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Money News

Why Did Stocks Just Fall? Trump Stokes Trade War Fears

March 22, 2018

  • President Trump announced up to $60 billion of tariffs on Chinese imports
  • Key stock market indexes fell in reaction to the news
  • China has said it could impose its own tariffs on U.S. products
3 min read

Major stock market indexes tumbled on Thursday following the Trump administration’s announcement that it would impose up to $60 billion worth of tariffs on Chinese products.

Three key indexes, the Dow Jones Industrial Average, the S&P 500 and the tech-heavy Nasdaq all lost more than 2% of their value, according to reports. The Dow lost more than 700 points in afternoon trading.

Markets reacted to fears that the tariffs could prompt a trade war, which has the potential to damage the U.S. economy, and cut down on Gross Domestic Product (GDP) growth.

The tariffs that Trump announced today will target up to 1,300 items produced in China, including aeronautics, high-speed rail, alternative energy vehicles, and high tech products, according to CNBC. It is also meant to punish China for what the administration has said is intellectual property theft from U.S. businesses.

Earlier in March, Trump said he would place a tariff of 25% on foreign steel, and one of 10% on aluminum imports. While China is the largest steel producer in the world, those tariffs will potentially affect metals produced in several countries. Similarly in January, the president announced tariffs on foreign-made solar panels and washing machines.

What are tariffs?

A tariff, sometimes called a duty,  is a tax typically imposed by one nation on another’s imports. (In some cases, tariffs can be levied on exports.) The tariff is generally calculated as percentage of the import’s total value, including freight and insurance charges.

In principle, governments impose tariffs to make their own products more competitive and affordable, and to generate revenues.

What’s a trade war?

A trade war is when countries engage in a tit-for-tat over tariffs. In response to U.S. tariffs on Chinese goods and services, China could impose tariffs of its own on U.S. steel, as well as other exports.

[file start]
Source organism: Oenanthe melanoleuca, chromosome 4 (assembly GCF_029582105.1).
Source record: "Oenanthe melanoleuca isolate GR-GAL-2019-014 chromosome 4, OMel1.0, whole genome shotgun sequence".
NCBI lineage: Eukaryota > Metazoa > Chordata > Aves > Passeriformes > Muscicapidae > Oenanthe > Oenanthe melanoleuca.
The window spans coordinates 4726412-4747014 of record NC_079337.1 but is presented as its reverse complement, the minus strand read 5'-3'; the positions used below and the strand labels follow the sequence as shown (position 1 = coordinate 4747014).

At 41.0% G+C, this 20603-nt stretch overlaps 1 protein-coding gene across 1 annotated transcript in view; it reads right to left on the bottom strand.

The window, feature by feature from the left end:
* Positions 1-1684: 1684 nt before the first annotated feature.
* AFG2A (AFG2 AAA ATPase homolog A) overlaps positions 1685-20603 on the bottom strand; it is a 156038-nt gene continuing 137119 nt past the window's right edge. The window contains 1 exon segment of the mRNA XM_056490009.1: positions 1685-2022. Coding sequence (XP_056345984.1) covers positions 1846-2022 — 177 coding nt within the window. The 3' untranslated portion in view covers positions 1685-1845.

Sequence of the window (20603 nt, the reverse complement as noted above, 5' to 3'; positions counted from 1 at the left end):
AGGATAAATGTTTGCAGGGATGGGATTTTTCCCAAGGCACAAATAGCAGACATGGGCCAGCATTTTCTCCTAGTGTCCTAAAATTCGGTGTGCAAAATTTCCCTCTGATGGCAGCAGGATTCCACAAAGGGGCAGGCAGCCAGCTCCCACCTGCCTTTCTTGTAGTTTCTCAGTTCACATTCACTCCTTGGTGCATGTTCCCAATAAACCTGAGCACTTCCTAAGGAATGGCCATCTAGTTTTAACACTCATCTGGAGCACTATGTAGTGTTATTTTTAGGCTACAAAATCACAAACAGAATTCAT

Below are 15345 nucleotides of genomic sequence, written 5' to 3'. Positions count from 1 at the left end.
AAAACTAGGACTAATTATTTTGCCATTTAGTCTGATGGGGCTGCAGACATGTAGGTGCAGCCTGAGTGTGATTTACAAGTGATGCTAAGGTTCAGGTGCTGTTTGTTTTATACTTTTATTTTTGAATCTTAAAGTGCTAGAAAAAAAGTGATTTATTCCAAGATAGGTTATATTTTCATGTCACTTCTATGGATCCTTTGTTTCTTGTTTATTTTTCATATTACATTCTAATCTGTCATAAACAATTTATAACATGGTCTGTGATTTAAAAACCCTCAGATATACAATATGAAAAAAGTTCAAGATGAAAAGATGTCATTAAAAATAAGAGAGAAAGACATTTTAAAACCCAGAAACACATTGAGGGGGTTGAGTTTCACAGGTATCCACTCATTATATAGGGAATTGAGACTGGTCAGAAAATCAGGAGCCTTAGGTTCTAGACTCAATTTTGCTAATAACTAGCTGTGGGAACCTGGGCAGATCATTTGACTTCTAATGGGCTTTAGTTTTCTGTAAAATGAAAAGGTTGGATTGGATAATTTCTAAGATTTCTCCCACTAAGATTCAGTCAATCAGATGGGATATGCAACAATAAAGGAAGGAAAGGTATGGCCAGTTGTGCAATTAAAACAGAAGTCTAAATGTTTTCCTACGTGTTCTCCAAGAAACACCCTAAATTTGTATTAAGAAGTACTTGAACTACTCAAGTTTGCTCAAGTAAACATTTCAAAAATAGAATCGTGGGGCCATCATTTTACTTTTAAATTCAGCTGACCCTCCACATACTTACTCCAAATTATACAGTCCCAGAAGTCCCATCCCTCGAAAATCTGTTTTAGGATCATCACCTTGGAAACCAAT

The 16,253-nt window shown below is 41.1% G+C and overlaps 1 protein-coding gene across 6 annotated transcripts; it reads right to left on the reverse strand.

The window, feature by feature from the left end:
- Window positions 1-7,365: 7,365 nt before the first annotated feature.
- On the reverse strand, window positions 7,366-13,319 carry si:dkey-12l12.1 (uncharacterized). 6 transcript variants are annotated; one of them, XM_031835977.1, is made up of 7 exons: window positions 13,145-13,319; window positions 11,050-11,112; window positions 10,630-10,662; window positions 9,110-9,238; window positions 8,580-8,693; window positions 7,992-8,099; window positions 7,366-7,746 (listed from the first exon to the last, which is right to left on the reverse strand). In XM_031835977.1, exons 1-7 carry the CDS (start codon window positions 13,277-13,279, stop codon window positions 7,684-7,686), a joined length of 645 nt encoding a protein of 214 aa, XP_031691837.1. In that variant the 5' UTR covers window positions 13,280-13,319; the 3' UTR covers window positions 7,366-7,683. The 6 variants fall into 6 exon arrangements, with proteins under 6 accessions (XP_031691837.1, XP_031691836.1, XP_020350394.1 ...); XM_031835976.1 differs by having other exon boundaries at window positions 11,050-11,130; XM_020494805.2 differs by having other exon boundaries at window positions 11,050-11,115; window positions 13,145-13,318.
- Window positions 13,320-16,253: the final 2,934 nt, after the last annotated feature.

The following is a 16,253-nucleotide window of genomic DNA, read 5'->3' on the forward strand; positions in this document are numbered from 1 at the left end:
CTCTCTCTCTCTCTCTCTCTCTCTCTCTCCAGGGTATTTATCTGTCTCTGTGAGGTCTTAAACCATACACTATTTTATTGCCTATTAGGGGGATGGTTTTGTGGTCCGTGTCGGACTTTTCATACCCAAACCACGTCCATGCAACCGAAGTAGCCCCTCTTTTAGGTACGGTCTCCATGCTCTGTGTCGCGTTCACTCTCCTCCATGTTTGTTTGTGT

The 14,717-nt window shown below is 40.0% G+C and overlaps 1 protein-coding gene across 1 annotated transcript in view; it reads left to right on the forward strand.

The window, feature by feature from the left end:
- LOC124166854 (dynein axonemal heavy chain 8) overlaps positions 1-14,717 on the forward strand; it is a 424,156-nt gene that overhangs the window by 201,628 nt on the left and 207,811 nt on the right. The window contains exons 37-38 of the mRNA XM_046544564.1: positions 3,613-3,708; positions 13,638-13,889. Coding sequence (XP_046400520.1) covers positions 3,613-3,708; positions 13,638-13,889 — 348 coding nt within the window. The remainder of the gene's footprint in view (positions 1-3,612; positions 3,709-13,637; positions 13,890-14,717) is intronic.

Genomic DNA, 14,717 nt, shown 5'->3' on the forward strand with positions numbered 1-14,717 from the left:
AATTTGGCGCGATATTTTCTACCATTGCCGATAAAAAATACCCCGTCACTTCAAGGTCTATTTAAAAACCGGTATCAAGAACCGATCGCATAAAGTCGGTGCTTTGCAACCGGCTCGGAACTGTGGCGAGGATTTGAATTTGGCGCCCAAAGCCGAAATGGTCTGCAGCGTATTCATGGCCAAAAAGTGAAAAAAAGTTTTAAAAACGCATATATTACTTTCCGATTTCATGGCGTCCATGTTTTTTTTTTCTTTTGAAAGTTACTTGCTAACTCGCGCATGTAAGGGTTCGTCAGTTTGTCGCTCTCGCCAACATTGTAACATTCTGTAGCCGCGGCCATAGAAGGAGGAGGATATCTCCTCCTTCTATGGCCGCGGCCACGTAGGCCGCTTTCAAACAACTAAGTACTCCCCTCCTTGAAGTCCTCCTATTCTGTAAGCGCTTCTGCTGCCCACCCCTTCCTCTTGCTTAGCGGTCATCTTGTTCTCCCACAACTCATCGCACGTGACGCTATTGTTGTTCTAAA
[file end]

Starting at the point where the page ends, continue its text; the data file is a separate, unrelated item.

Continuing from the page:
That could increase costs for U.S. consumers, and also reduce demand for U.S. exports, which could dent our economy, according to experts.

Over the last 20 years, the U.S. has entered into numerous trade treaties, the most famous of which is perhaps the North American Free Trade Agreement (NAFTA). These treaties, which are complex multilateral agreements that favor negotiations between all countries that sign, have reduced the threat of trade wars, in part by eliminating many tariffs on exported and imported products.

Trump has argued such agreements have flooded the U.S. with cheaper foreign-made goods, which make it difficult for U.S. manufacturers to compete.

In 2017, the U.S. signed a less comprehensive trade treaty with China, but Trump has said recently that products from China have cost the U.S. 6 million jobs, and have caused 60,000 factories to close. Economists reportedly dispute these figures.

China threatens retaliation

Chinese officials said they would take whatever action they deemed necessary to protect their interests in the face of new tariffs. That could include placing tariffs of their own on the $19.4 billion of agricultural products the U.S. ships to China each year, the majority of which is soybeans, according to reports.

A tariff, sometimes called a duty,  is a tax typically imposed by one nation on another’s imports.

“China absolutely won’t sit back and allow its legitimate rights and interests to be harmed and will take all necessary measures to protect” them, China’s Commerce Ministry said in a statement Thursday, according the Wall Street Journal.

Good to know: As the Trump administration announced the tariffs on China, it also said it would exempt trading partners including Argentina, the European Union, and South Korea from recent aluminum and steel tariffs.

How a trade war could affect you

Meanwhile, various businesses and trade groups expressed fears that the tariffs would increase costs for U.S. consumers, and could potentially result in job losses in the tech sector.

“Increased tariffs and trade wars risk the nearly 2.5 million American jobs associated with trade involving technology products,” Gary Shapiro, president and CEO, Consumer Technology Association, said in an emailed statement on Thursday.  “Such a move threatens U.S. economic growth and wipes out the benefits of our recent tax reform.”

The consumer technology industry represented more than 10 percent of the U.S. gross domestic product in 2017, according to the CTA.

By Jeremy Quittner
Jeremy Quittner is the senior writer for Stash.

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